It is unlikely that the proposal of Obed Bapela, a senior ANC official on international relations, to forbid dual citizenship for South African Jews who want to also be citizens of Israel will succeed. The legal obstacles to changing the law in this direction are formidable, and it would also have to apply to South Africans who are citizens of other countries. The negative effect on them will be huge, as will the effects on the country’s image. He probably knows that, so why is he willing to do so much damage to the morale of South African Jews by making them feel singled out in this way?
But let’s play devil’s advocate for a moment, and contemplate a scenario where such a law actually gets passed and South Africans can only hold one citizenship. What would Americans who also hold SA citizenship do? Give up their American citizenship? Very unlikely. Or British, Lithuanians, Canadians, Australians and others? Would they choose to relinquish those passports and be South Africans only? The vast majority of them would – with great sadness for most – give up their South African citizenship rather than the others they hold.
Not because they don’t want to be South Africans. There still remains an idealism in this country, and a feeling that we have done extraordinary things in the past and can again in the future. But there are serious questions about the future. People will look at how South Africa seems to be unravelling under the inept and corrupt leadership of President Jacob Zuma and his ANC party, and wonder what lies ahead.
What does it mean to carry a passport? Twenty years ago at the dawn of South African democracy, the citizens of this country for the first time felt proud producing their SA passports at international airports when they travelled. We were the people from the miracle country of Mandela, this was our brand, as opposed to the days when apartheid was the brand associated with us.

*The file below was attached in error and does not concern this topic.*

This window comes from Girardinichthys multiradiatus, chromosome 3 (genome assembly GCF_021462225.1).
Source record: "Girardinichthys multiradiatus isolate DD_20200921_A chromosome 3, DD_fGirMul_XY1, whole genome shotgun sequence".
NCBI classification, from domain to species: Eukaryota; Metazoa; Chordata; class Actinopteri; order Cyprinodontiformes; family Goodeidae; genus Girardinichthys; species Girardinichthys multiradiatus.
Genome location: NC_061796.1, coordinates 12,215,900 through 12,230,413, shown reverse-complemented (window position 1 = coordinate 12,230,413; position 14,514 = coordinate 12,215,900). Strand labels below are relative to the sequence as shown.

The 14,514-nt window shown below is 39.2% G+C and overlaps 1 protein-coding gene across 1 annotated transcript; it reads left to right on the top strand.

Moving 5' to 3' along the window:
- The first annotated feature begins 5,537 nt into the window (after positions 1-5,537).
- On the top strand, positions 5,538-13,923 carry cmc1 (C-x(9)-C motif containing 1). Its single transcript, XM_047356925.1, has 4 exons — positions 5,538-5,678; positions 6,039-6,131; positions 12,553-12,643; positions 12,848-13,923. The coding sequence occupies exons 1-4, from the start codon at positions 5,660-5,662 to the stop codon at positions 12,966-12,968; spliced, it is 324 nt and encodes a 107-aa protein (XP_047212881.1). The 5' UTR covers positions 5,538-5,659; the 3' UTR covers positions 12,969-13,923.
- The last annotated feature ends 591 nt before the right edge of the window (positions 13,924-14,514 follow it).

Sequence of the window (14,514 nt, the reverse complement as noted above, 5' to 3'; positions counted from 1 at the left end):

These days, however, many people are again embarrassed, because we have become famous for our crime, corruption, xenophobia and racial divisions again, and for the ineptitude which characterizes our government. The debacles at Eskom, SAA, Prasa, and other major pillars of our economy, and the fact that poverty has got worse since apartheid ended, rather than better, should make us hang our heads in shame. Bapela and the ANC should be concentrating their energies on making South Africa a country which people admire and are clamouring to be citizens of, rather than playing cheap politics in this way. He should be aiming for a day when a South African passport will be valued like a jewel because of the successful country it represents.
In making a noise about South Africans who go to Israel, he is scoring points with sections of the electorate, wanting to look like a gutsy campaigner for human rights. But it is superficial political grandstanding. It paints Israel and SA Jews with a crude, broad brush as if they can be neatly summarized in one phrase: the building of more Jewish settlements on stolen Palestinian land, and the oppression of the Palestinians. It takes no account of the widely diverse views they hold on the nature of Israeli society, the nature of the Israeli-Palestinian conflict, the occupation of the West Bank, their personal roles, and so on.
None of the above is to say that Israel is blameless in this. It has today one of the most right wing, rejectionist governments in its history, and a Prime Minister who provides no vision for a peaceful future – only more and more conflict. But without a doubt, nor are the Palestinians that he champions blameless. They could have had their independent state living in peace alongside Israel many years ago – they were offered it repeatedly by more liberal Israeli governments but couldn’t bring themselves to make the choice to end the conflict.
All of these nuances seem to escape Bapela. Sadly, the only thing his ranting has achieved is to make South African Jews feel more vulnerable. But he needs to understand: South Africa is their country as much as it is his, and they will stand up for this right.
(First appeared in SA Jewish Report, September 11, 2015)